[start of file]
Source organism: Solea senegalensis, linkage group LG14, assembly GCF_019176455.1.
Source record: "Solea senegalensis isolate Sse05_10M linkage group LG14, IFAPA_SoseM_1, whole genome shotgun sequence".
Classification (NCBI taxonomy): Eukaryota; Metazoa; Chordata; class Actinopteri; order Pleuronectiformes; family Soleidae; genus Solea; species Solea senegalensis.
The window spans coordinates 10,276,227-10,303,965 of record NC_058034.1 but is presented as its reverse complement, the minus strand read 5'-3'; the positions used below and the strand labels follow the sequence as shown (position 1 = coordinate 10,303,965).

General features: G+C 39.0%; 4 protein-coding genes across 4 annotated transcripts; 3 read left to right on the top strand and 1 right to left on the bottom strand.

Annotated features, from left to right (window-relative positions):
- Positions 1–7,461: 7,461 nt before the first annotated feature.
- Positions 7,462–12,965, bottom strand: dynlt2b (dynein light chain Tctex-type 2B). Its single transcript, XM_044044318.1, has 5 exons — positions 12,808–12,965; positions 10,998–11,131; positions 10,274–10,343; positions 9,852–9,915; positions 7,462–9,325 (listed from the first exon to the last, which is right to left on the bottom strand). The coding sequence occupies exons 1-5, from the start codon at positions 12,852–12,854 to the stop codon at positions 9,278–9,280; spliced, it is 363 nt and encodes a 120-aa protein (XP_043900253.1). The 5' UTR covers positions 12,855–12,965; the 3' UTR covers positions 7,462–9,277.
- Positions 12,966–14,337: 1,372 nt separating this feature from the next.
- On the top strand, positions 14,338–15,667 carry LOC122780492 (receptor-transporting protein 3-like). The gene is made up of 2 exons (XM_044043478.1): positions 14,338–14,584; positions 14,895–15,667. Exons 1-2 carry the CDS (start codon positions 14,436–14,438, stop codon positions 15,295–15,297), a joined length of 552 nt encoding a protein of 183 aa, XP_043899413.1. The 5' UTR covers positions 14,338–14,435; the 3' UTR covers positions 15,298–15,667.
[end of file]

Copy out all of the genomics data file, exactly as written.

Source organism: Solea senegalensis, linkage group LG14, assembly GCF_019176455.1.
Source record: "Solea senegalensis isolate Sse05_10M linkage group LG14, IFAPA_SoseM_1, whole genome shotgun sequence".
Classification (NCBI taxonomy): Eukaryota; Metazoa; Chordata; class Actinopteri; order Pleuronectiformes; family Soleidae; genus Solea; species Solea senegalensis.
The window spans coordinates 10,276,227-10,303,965 of record NC_058034.1 but is presented as its reverse complement, the minus strand read 5'-3'; the positions used below and the strand labels follow the sequence as shown (position 1 = coordinate 10,303,965).

General features: G+C 39.0%; 4 protein-coding genes across 4 annotated transcripts; 3 read left to right on the top strand and 1 right to left on the bottom strand.

Annotated features, from left to right (window-relative positions):
- Positions 1–7,461: 7,461 nt before the first annotated feature.
- Positions 7,462–12,965, bottom strand: dynlt2b (dynein light chain Tctex-type 2B). Its single transcript, XM_044044318.1, has 5 exons — positions 12,808–12,965; positions 10,998–11,131; positions 10,274–10,343; positions 9,852–9,915; positions 7,462–9,325 (listed from the first exon to the last, which is right to left on the bottom strand). The coding sequence occupies exons 1-5, from the start codon at positions 12,852–12,854 to the stop codon at positions 9,278–9,280; spliced, it is 363 nt and encodes a 120-aa protein (XP_043900253.1). The 5' UTR covers positions 12,855–12,965; the 3' UTR covers positions 7,462–9,277.
- Positions 12,966–14,337: 1,372 nt separating this feature from the next.
- On the top strand, positions 14,338–15,667 carry LOC122780492 (receptor-transporting protein 3-like). The gene is made up of 2 exons (XM_044043478.1): positions 14,338–14,584; positions 14,895–15,667. Exons 1-2 carry the CDS (start codon positions 14,436–14,438, stop codon positions 15,295–15,297), a joined length of 552 nt encoding a protein of 183 aa, XP_043899413.1. The 5' UTR covers positions 14,338–14,435; the 3' UTR covers positions 15,298–15,667.